# Physical interpretation of Feynman path integral

#### Feynman

So can we consider that the path integral is an integral over manifolds?

#### Feynman

?????????????????????????????????????????????????????????????????????????????????

#### Mike2

Feynman said:
So can we consider that the path integral is an integral over manifolds?
Paths are manifold.

#### Feynman

Who and why Paths are manifold Mike?

Staff Emeritus
Gold Member
Dearly Missed
Mike means that a path (a one-dimensional continuum) is a manifold. A one-dimensional manifold. But I am sure that wasn't what you meant. But I can't figure out what you did mean.

#### Mike2

Mike means that a path (a one-dimensional continuum) is a manifold. A one-dimensional manifold. But I am sure that wasn't what you meant. But I can't figure out what you did mean.
I've taken to re-reading about path integrals to see if I can get a better intuition of what's going on. Hatfield's presentation seems to be the best I've seen so far - not so many things pulled out of the hat.

In (my) words, it is the integral over all possible paths of the exponential of "i" time the action. The "e" to the "i" of something is always less than or equal to one. This is the weight given to each path in the sum? So I wonder, what values can the Action take? Can it be anything from zero to infinity? Can it be negative? Thanks.

Last edited:

Staff Emeritus
Gold Member
Dearly Missed
Mike, e to the power i times something is always a complex number of modulus (i.e. magnitude) 1. THe "something", a function of time, shows the angle the number makes with the real axis. As Feynmann says in QED, think of a "little arrow" of length 1 that can point anywhere in a 360o circle, like a dial or a compass needle. As the particle travels, the vector representing the exponential rotates around at a steady rate (because the exponent of e was a linear function of time). So at every point on the path it is pointing somewhere or other, and all the paths are like that they all have little arrow pointing at some angle in the plane. It's better to think of each path having a dial somewhere outside of the spacetime picture where the pointer can go around. This is all really metaphor for complex numbers.

So then you add up (integrate) all the complex values along each path and then integrate the sums across all the paths, and what happens is that all the different pointing arrows wash each other out and only the classical path comes out of the integration.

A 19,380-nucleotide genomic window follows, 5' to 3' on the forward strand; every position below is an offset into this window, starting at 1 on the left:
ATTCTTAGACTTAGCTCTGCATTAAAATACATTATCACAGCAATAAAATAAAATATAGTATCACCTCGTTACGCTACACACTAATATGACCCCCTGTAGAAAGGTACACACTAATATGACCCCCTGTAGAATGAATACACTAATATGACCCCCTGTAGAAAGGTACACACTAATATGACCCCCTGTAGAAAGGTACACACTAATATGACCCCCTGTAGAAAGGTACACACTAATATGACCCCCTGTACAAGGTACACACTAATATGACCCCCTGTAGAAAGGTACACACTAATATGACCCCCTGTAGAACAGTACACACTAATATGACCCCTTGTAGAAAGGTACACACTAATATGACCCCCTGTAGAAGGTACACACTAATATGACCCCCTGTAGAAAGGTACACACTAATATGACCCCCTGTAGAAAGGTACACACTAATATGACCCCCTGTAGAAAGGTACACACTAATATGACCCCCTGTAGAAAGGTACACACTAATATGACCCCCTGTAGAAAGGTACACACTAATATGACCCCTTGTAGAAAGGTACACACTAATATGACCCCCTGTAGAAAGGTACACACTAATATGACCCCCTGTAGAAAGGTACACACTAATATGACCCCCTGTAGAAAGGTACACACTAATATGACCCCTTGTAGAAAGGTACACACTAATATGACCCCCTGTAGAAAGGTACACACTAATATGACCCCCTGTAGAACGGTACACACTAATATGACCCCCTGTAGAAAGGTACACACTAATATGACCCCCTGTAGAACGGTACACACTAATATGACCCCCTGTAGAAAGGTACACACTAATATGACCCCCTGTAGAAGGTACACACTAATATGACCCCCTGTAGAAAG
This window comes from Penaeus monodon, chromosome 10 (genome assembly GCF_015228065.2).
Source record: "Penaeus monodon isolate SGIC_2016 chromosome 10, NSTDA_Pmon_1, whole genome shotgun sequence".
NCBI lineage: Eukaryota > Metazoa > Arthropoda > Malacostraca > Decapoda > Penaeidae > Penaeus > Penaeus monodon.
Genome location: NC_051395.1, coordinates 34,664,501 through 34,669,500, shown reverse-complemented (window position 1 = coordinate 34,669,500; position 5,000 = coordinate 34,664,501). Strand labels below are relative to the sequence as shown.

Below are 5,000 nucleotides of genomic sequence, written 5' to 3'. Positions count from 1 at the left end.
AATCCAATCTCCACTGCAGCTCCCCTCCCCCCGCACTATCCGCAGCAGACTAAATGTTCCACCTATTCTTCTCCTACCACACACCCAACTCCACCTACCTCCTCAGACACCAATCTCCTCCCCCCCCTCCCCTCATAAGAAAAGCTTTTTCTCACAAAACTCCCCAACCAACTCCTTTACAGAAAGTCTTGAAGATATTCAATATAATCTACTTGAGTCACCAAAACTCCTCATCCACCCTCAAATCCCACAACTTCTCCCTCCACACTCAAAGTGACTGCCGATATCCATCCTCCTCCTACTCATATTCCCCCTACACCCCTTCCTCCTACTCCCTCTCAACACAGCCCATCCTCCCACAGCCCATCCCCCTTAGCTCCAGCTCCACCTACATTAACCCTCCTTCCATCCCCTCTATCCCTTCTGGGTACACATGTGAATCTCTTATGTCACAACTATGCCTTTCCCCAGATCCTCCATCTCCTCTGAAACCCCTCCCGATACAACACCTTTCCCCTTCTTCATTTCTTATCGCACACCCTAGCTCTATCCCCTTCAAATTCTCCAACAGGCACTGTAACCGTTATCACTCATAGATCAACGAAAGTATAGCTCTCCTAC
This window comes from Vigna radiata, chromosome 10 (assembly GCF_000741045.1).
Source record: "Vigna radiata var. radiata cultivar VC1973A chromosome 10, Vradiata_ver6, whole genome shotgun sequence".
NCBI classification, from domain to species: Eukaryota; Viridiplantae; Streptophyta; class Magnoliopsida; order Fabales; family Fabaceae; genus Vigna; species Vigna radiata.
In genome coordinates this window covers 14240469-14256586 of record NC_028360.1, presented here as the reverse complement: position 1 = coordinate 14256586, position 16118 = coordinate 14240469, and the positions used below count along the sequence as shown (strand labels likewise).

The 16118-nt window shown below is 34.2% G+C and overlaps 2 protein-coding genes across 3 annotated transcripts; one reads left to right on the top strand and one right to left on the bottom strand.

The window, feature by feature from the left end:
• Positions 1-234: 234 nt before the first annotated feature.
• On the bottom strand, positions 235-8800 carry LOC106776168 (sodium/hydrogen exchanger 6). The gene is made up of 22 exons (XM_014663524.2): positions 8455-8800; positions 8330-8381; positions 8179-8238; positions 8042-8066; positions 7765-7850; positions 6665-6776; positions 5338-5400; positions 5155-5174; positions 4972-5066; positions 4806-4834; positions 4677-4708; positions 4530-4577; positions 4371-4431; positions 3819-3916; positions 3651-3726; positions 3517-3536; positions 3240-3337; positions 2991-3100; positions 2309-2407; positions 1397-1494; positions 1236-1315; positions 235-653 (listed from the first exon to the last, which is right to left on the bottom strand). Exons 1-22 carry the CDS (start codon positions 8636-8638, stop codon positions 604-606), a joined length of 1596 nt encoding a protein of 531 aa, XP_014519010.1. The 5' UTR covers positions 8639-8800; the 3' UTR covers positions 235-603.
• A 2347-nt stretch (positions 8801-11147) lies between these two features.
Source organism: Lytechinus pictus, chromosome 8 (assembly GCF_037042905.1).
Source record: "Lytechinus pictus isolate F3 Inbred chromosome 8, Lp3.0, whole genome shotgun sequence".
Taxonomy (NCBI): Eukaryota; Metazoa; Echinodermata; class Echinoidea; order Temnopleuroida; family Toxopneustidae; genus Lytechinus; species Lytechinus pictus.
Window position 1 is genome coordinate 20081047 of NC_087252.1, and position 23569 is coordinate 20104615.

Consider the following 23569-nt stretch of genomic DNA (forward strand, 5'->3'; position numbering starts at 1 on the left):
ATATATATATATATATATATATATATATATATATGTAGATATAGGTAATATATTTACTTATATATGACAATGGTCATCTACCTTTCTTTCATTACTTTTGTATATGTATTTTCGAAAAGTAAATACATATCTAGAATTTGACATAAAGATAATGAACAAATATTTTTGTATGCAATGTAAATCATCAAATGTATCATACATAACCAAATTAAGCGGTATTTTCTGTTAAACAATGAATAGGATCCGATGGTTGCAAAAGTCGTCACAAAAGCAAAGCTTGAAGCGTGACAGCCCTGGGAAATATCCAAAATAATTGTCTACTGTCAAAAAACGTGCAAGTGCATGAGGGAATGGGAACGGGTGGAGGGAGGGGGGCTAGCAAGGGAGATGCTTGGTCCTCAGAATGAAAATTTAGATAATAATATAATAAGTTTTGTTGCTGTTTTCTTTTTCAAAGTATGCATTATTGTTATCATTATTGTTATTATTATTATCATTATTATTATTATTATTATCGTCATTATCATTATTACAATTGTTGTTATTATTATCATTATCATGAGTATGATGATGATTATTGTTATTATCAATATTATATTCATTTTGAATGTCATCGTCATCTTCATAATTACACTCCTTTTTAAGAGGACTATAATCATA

#### Mike2

Mike, e to the power i times something is always a complex number of modulus (i.e. magnitude) 1.
So each "path" is weighted by the same magnitude but different phase?

So then you add up (integrate) all the complex values along each path and then integrate the sums across all the paths, and what happens is that all the different pointing arrows wash each other out and only the classical path comes out of the integration.
I'm sure there is a little more to then that. The path integral does not result in a classical path; for then there would be no need for path integral in the first place. I think it means that the classical path simply contributes most to the path integral than for the far fetched paths, right?

Last edited:

Staff Emeritus
Gold Member
Dearly Missed
First question, yes if it's just the $$e^{i\psi t}$$, but you can have multipliers of the whole exponential that change the modulus. The key is Euler's relation: $$me^{i\theta} = mcos\theta + imsin\theta$$.

Second question, no, there is AFAIK no reason prior to Feynmann's method that quantum amplitudes should give the classical (stationary action) path.

#### Feynman

So gentelman ,
we are taking about the Path wich mean (maybe) manifolds, and not complex .
My question is why the path can be consider that is a manifold and can be consider the path integral is an integral over a manifold?
Thanks

Staff Emeritus
Gold Member
Dearly Missed
Feynman said:
So gentelman ,
we are taking about the Path wich mean (maybe) manifolds, and not complex .
My question is why the path can be consider that is a manifold and can be consider the path integral is an integral over a manifold?
Thanks

#### Mike2

Feynman said:
So gentelman ,
we are taking about the Path wich mean (maybe) manifolds, and not complex .
My question is why the path can be consider that is a manifold and can be consider the path integral is an integral over a manifold?
Thanks
String theory uses a type of path integral, only it sums up 2D "paths", on 1D paths. There they do say that the Feynman path integral is "summed over manifolds". I suppose the same thing can be said of the 1D case.

#### Feynman

So do you have some idea about contruction of this path integral?
thanks

#### dextercioby

Homework Helper
Which path integral ?For each physical system u have a path integral that gives u the amplitude of probability of transition from one quantum state to another...